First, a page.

Think about the story of the feeding of the 5000. That happened just after Jesus got the news that his cousin, John the Baptist, has been brutally killed. Following the gruesome news of John’s beheading, Jesus wanted some time away to grieve and to pray and to process what had happened. So, he went off into the wilderness, but the people followed him. A great crowd gathered. Matthew tells us that when he saw the crowd he “had compassion for them” (Matthew 14:14).  So, he preached and taught and healed the sick and at the end of the day he fed them – in body as well as in soul. Jesus’ compassion showed itself in kindness – kindness that came at time that wasn’t convenient, but Jesus put forth the effort to be kind nonetheless. Jesus put other’s needs in front of his own.


No place is that more evident than on the cross where Jesus gave his life for our sin. “Greater love as no one but that he lay down his life for his friends” (John 15:13). Giving his life for our sins is the ultimate show of kindness. While Jesus hung on that cross suffering and dying he also attended to the needs of his mother.  He arranged for the apostle, John, to care for her following his death. Jesus showed compassion and kindness to the very end.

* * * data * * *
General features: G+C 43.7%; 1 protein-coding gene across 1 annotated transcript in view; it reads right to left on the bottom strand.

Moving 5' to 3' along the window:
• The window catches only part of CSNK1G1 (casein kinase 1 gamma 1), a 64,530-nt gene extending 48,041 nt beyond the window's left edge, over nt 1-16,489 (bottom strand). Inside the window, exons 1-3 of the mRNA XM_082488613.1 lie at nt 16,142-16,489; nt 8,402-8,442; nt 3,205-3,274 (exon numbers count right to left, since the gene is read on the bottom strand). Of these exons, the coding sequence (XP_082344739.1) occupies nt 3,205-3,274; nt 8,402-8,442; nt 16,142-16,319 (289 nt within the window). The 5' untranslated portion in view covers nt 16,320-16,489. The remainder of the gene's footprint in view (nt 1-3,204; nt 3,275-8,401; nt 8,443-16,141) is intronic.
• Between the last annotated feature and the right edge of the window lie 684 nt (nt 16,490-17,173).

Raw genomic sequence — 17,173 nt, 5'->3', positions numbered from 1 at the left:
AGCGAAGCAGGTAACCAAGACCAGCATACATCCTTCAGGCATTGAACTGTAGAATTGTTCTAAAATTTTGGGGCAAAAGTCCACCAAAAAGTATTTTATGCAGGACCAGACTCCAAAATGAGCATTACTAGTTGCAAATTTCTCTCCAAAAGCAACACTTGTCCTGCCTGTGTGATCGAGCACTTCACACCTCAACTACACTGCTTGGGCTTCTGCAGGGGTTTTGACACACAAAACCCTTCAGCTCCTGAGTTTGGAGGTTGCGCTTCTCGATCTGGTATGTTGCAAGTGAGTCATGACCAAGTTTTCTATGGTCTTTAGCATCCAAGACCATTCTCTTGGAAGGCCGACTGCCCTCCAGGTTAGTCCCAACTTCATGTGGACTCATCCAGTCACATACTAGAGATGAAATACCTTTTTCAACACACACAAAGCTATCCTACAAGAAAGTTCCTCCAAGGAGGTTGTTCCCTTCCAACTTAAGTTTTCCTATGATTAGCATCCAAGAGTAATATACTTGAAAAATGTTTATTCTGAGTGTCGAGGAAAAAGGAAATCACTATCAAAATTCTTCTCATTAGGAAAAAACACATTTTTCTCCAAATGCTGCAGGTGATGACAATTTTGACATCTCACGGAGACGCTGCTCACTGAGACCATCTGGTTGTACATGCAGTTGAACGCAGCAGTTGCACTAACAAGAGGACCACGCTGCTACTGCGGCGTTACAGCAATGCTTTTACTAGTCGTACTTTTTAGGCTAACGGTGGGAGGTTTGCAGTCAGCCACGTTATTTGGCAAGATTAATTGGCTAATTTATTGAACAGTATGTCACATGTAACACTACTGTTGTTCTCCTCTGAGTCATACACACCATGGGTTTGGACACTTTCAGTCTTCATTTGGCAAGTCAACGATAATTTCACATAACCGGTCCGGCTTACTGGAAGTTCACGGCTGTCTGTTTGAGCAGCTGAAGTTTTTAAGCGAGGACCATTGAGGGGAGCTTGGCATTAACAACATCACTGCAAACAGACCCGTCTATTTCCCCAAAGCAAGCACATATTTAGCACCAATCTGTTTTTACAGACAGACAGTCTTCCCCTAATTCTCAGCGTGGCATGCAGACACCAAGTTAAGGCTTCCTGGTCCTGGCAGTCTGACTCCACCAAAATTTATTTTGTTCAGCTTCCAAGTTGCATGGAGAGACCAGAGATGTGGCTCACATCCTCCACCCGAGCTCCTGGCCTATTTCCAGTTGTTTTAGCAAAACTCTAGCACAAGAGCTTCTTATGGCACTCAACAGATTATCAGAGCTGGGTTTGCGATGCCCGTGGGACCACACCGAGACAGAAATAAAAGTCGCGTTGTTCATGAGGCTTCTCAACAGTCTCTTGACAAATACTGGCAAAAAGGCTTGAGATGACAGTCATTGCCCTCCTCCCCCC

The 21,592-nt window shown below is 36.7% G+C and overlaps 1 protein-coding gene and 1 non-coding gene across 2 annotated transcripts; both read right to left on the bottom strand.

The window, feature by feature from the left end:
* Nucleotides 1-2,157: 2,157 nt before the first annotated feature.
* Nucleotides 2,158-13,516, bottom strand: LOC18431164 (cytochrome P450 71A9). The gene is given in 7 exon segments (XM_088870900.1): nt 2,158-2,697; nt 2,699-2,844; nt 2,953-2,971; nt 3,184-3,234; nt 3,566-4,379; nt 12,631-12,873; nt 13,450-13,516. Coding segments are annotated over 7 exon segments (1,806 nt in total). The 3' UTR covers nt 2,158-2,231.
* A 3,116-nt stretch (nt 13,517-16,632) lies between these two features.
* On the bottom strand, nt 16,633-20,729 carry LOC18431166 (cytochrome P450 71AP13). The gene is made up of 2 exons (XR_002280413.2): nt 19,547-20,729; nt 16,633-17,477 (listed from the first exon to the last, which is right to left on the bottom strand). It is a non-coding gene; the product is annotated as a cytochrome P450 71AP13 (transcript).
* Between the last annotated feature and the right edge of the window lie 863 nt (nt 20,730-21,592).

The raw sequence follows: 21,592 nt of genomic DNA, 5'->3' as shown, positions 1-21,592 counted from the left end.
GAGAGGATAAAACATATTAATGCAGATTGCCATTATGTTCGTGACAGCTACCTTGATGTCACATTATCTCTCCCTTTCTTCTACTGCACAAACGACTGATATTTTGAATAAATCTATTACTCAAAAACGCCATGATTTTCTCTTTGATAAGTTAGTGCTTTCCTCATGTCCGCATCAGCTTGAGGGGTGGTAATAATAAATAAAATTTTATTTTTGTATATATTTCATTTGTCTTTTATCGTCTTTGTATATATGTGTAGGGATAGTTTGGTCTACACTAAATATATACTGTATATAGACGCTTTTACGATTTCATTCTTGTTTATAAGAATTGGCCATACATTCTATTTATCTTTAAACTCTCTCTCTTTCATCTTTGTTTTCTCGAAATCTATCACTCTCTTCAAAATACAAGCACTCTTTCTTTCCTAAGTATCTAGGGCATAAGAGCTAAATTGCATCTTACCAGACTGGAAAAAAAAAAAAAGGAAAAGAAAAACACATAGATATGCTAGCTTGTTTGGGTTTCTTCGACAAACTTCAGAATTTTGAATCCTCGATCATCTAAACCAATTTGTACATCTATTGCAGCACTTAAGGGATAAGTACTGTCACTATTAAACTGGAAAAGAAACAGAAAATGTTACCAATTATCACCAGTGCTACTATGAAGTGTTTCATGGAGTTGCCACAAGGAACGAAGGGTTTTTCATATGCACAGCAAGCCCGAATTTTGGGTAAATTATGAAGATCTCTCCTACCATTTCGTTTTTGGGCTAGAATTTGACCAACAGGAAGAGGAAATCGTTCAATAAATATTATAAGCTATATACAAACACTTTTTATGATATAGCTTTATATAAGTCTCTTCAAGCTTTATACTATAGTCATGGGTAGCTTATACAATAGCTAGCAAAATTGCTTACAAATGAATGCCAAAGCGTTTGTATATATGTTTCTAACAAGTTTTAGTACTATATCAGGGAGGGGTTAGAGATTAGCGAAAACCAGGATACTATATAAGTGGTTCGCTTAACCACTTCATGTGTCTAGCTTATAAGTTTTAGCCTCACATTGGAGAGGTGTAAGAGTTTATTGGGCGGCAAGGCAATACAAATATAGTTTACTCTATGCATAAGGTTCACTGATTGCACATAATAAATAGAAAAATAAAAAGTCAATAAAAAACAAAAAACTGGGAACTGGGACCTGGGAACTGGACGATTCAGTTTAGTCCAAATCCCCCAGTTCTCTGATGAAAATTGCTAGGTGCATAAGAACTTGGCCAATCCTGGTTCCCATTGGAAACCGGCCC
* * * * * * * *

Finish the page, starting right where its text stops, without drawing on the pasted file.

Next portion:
We tend to be busy. We have plans, commitments and responsibilities. It seems there could always be a good excuse not to take that extra time to be kind. We don’t always have extra time to stop and notice what people need and respond to it. But that’s what God calls us to do.


We may not be able to heal people like Jesus did or raise the dead or feed a crowd of 5000 people. But we can show kindness. We can we make a difference.


Sometimes it doesn’t have to take long at all. Kindness can show itself in a smile, a sincere compliment, an encouraging email, a simple thank you. You never know what burdens someone may be carrying. A kind word may be just what they need to lighten their load and not feel so alone.